Vacant Houses Open Door to Crime
The often busy intersection of Beverly Boulevard and North Wilton Place requires drivers to stay alert, but even the most distracted driver might notice that something seems wrong with the house on the southeast corner.
Boarded up, surrounded by a chain-link fence and covered with graffiti, the house became more than an eyesore. As the Ledger went to press, its demolition was in progress.
Jerry Shaw, president of SSA Security Group, said he believed the house attracted transients, who use it as a base for criminal activity.
“We have a feeling that [transients] may be exiting that property between 11 p.m. and 4 in the morning,” said Shaw, prior to the house’s demolition, “and are participating in a lot of the burglaries and thefts of motor vehicles that are occurring in the area.”
Los Angeles Police Dept. officer Joseph Pelayo, of the Olympic Division, said that while he could not pinpoint crime to that particular house, he said that vacant properties do attract criminal activity.
“My analogy is that these … properties are basically like a bee hive, where you have the worker bees go out and do their thing and bring everything back to the [hive],” said Pelayo.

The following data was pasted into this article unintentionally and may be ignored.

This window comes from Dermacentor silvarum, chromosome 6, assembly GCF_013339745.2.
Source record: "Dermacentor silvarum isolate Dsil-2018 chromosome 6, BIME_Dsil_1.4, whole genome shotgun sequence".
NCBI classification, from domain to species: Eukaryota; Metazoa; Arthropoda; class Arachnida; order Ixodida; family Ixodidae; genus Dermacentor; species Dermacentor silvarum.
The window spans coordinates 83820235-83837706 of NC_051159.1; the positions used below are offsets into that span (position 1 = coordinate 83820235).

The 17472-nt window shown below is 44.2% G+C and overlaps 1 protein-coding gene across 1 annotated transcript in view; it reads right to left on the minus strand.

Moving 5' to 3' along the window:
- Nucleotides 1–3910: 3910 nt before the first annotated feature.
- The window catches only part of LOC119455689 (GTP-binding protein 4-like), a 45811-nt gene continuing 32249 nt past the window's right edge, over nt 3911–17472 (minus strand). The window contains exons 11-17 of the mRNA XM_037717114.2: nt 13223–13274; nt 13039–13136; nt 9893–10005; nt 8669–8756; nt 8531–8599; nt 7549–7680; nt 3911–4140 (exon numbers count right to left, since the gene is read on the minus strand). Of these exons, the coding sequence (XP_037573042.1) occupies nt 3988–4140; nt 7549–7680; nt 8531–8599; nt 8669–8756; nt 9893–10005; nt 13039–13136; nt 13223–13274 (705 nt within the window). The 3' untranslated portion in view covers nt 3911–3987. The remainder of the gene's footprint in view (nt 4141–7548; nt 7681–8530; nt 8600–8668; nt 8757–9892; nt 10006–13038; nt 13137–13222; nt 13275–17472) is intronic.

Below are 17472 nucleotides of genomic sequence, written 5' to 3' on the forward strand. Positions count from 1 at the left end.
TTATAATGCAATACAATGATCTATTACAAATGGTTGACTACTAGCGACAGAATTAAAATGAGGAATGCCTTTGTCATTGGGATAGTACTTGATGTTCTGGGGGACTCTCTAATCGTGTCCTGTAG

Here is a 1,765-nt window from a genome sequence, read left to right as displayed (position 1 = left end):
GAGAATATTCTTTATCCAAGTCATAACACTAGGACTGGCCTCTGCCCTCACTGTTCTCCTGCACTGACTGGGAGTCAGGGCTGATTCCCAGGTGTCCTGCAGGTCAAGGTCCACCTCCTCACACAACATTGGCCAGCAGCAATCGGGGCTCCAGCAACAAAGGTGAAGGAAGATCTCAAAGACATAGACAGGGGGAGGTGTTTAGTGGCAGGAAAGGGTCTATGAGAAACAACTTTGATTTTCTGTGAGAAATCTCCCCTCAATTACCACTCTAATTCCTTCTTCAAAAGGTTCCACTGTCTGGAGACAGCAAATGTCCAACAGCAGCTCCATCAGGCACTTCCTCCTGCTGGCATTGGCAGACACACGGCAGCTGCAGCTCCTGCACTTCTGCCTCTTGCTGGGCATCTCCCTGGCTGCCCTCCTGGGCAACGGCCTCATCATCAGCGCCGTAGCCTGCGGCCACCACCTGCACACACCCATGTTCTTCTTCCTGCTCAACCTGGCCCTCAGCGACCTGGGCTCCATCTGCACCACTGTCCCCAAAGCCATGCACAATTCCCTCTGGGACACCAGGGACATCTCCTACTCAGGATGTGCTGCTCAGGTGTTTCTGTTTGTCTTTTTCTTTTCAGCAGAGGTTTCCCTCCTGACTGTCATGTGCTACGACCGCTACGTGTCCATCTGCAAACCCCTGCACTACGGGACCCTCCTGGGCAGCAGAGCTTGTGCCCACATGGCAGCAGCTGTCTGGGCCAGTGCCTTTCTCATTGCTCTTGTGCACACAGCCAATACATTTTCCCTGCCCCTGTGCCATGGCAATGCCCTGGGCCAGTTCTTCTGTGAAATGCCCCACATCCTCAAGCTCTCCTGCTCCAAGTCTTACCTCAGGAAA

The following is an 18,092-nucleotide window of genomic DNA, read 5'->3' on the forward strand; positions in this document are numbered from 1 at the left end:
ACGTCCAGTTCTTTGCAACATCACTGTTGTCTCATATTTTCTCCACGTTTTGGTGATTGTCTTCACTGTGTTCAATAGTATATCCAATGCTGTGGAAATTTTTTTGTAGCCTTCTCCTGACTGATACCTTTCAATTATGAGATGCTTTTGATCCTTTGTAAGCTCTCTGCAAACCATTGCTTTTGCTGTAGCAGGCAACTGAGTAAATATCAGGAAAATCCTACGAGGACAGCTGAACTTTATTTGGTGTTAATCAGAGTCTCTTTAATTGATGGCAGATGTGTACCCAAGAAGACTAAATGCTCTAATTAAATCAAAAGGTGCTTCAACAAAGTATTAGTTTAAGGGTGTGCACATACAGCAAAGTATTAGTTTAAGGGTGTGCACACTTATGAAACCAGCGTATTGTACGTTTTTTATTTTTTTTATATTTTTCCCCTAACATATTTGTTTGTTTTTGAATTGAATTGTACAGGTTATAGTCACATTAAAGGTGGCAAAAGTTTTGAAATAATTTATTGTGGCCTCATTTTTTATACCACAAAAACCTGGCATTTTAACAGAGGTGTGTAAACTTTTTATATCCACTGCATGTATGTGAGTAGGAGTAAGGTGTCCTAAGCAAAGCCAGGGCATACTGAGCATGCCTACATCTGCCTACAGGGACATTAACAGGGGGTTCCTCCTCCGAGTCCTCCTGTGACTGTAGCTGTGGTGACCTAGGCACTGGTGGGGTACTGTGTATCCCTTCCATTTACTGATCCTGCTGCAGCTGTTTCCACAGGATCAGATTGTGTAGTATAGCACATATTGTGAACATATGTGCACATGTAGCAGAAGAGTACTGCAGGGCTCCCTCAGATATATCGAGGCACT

In this case, Pelayo said, “their thing” is crime.
“We’ve discovered, not necessarily at [the Wilton house], but at other properties … stolen credit cards and mail and so forth,” he said.
According to Pelayo, the existence of abandoned houses and their attendant crime is due in part to a one-two combination of investor interest in the area and a city bureaucracy that’s slow to issue demolition and building permits.
As an example, Pelayo cited seven properties just north of the Wilton house that were sold and demolished to build multi-unit family housing. While those properties stood vacant, Pelayo said, crime spiked in the area.
“Once [the houses] were demolished,” said Pelayo, “the crime went away.”
According to Pelayo, the Wilton house was not technically abandoned. He said he was in contact with the absent owner who has a trespass order on file. This order gives police permission to come onto the property and arrest whoever is not authorized to be there.
“The owner of that property has been very cooperative,” said Pelayo. “I can call him and say, ‘I’ve gotten calls [about] activity on your property. More than likely, it’s unsecure and you need to go by there and have it checked.’ And he’ll send somebody the same day.”
Pelayo said that neighbors should call police if they see activity at an abandoned house, but understand that it might take some time for police to respond. The priority, Pelayo said, is to respond to crime in homes that are occupied.
“If a property is considered under construction or abandoned, [a call regarding that property] is not considered an emergency,” he said.
Pelayo said there are five or six abandoned houses in his area, which includes Larchmont and Windsor Square.
“It actually has a lot to do with the city,” said Pelayo. “There is a lot of delay on permits.”